The further to the left or the right you move, the more your lens on life distorts.

Saturday, February 21, 2015

Peter Pan, Al Sharpton, and Frank Underwood

As we move into the run-up to Israeli Prime Minister Bibi Netanyahu's March 3rd speech to a joint session of Congress, reports indicate that Barack Obama (through the actions of his administration) is behaving like a petulant child who doesn't like the idea that someone of stature might disagree with him. The AP (via ABC News) reports:
In what is becoming an increasingly nasty grudge match, the White House is mulling ways to undercut Israeli Prime Minister Benjamin Netanyahu's upcoming trip to Washington and blunt his message that a potential nuclear deal with Iran is bad for Israel and the world.
Obama's trained hamsters in the media are working overtime to help Obama demonize Bibi and undercut his message when it is delivered.

At the same time, reports that leaders of Arab nations have exactly the same concerns as Bibi and have communicated them forcefully, yet privately, to the White House. The Wall Street Journal reports:
WASHINGTON—Arab governments are privately expressing their concern to Washington about the emerging terms of a potential deal aimed at curbing Iran’s nuclear program, according to Arab and U.S. officials involved in the deliberations.

The direction of U.S. diplomacy with Tehran has added fuel to fears in some Arab states of a nuclear-arms race in the region, as well as reviving talk about possibly extending a U.S. nuclear umbrella to Middle East allies to counter any Iranian threat.

The major Sunni states, including Saudi Arabia, Egypt, the United Arab Emirates and Qatar, have said that a final agreement could allow Shiite-dominated Iran, their regional rival, to keep the technologies needed to produce nuclear weapons, according to these officials, while removing many of the sanctions that have crippled its economy in recent years.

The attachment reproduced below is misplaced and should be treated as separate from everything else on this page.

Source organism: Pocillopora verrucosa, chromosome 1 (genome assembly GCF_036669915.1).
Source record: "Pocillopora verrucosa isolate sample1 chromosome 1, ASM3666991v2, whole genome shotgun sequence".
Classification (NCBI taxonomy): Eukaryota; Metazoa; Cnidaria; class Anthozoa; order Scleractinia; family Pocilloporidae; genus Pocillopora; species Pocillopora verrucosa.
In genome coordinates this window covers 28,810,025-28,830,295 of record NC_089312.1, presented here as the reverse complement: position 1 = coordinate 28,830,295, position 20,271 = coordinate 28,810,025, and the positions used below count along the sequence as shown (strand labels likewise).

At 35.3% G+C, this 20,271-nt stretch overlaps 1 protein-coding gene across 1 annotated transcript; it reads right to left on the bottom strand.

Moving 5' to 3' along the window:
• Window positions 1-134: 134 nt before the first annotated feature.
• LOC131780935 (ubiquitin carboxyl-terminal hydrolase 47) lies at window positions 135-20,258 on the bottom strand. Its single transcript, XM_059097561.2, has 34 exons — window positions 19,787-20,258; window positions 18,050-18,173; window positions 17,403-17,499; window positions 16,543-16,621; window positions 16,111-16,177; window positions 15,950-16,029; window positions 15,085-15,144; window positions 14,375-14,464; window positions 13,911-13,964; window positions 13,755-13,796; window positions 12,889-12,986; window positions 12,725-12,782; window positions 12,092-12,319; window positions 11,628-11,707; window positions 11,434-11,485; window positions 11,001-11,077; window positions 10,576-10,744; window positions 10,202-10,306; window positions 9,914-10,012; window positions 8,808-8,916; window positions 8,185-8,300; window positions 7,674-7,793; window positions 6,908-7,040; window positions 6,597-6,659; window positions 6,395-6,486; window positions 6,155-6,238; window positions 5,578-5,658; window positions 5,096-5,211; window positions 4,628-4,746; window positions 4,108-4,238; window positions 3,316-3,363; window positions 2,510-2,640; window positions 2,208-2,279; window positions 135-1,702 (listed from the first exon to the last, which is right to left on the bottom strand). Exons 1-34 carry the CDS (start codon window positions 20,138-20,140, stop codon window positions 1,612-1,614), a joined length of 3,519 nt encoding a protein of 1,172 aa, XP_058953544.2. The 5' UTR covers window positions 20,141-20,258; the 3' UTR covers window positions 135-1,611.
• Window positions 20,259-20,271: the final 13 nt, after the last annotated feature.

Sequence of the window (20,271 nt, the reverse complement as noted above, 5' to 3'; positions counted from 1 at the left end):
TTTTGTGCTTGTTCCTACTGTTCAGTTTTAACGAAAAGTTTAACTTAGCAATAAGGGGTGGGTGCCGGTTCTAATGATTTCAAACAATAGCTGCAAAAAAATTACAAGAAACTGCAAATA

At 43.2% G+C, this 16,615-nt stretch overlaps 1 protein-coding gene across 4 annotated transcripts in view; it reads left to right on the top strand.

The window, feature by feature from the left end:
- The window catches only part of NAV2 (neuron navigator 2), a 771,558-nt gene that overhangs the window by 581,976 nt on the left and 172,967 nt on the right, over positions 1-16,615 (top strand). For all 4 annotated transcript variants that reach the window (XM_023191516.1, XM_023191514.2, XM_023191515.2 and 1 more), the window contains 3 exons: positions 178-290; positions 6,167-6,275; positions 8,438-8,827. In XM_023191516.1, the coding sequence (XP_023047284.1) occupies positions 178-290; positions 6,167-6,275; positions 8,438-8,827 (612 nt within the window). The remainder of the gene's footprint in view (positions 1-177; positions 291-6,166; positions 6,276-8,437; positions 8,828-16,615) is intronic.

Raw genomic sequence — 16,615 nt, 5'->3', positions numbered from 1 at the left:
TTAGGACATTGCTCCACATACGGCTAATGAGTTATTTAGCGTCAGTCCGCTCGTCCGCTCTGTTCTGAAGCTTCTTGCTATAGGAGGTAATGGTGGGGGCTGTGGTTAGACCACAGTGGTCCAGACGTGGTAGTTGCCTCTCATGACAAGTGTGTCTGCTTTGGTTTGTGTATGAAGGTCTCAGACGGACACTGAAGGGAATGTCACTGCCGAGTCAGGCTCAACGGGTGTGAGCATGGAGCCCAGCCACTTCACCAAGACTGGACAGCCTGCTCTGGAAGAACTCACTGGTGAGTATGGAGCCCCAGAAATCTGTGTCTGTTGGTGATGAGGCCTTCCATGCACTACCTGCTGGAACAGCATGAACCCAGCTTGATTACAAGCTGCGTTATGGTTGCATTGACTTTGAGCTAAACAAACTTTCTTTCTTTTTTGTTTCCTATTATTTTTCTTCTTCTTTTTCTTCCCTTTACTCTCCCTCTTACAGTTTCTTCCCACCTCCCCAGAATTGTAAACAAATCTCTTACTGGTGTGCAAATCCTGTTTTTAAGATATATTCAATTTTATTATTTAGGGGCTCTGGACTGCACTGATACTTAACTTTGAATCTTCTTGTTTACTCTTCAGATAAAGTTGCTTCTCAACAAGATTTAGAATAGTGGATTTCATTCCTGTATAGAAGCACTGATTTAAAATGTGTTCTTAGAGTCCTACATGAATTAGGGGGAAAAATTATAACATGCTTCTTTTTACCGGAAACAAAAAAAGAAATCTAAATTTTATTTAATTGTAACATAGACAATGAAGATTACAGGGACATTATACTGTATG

Arab officials said a deal would likely drive Saudi Arabia, for one, to try to quickly match Iran’s nuclear capabilities.

“At this stage, we prefer a collapse of the diplomatic process to a bad deal,” said an Arab official who has discussed Iran with the Obama administration and Saudi Arabia in recent weeks.
So ... we have enemies—Israel and the Arabs—who reside in the same region immediately threatened by Iran, agreeing without reservation that Barack Obama's attempts at cutting a deal with no teeth is dangerous; that it will lead to a nuclear arms race, and that it is a threat not only to the region, but to the world.

But Obama and his Team of 2s know better. After all, their string of foreign policy successes ... oh wait, they have had no foreign policy successes in his six years of office. No matter, they're the smartest kids in the room, so we just have to trust them -- just like we trusted them when Obama withdrew from Iraq and ISIS was spawned, or how we trusted them when Obama deposed Mohammar Kaddafi and turned Libya into a failed state that is now the home of many different radical Islamic groups, or when we "reset" relations with Russia, only to have Vlad Putin annex Crimea and invade the Ukraine.

Barack Obama has the aggressiveness of Peter Pan, the insight of Al Sharpton, and the ethics of Frank Underwood (the iconic fictional politician in Netflix' House of Cards).

Obama projects an aura of supreme confidence, yet underneath it all, there must be feelings of grave insecurity. Why? Because if this president was certain he was doing the right thing for the United States and its allies, why would he be afraid of a simple speech by Bibi Netanyahu?

A complete answer is complex and will be left to another time. But here's a preview. Throughout his term, Obama—in both words and actions—has demonstrated a dislike not only for Bibi the man, but Israel the country. He and his Team of 2s, not to put to fine a point on it, are anti-Israel. But that's not all. In order to burnish a foreign policy record that is in tatters, Obama needs a foreign policy "win." He perceives a weak, dangerous deal with Iran as a "win." His media hamsters will characterize it as a "win." So he's going for it, even if it's a very, very bad deal for the United Sates and for the Middle East. Think: Peter Pan, crossed with Al Sharpton, crossed with Frank Underwood.

There, that wasn't so complicated, was it?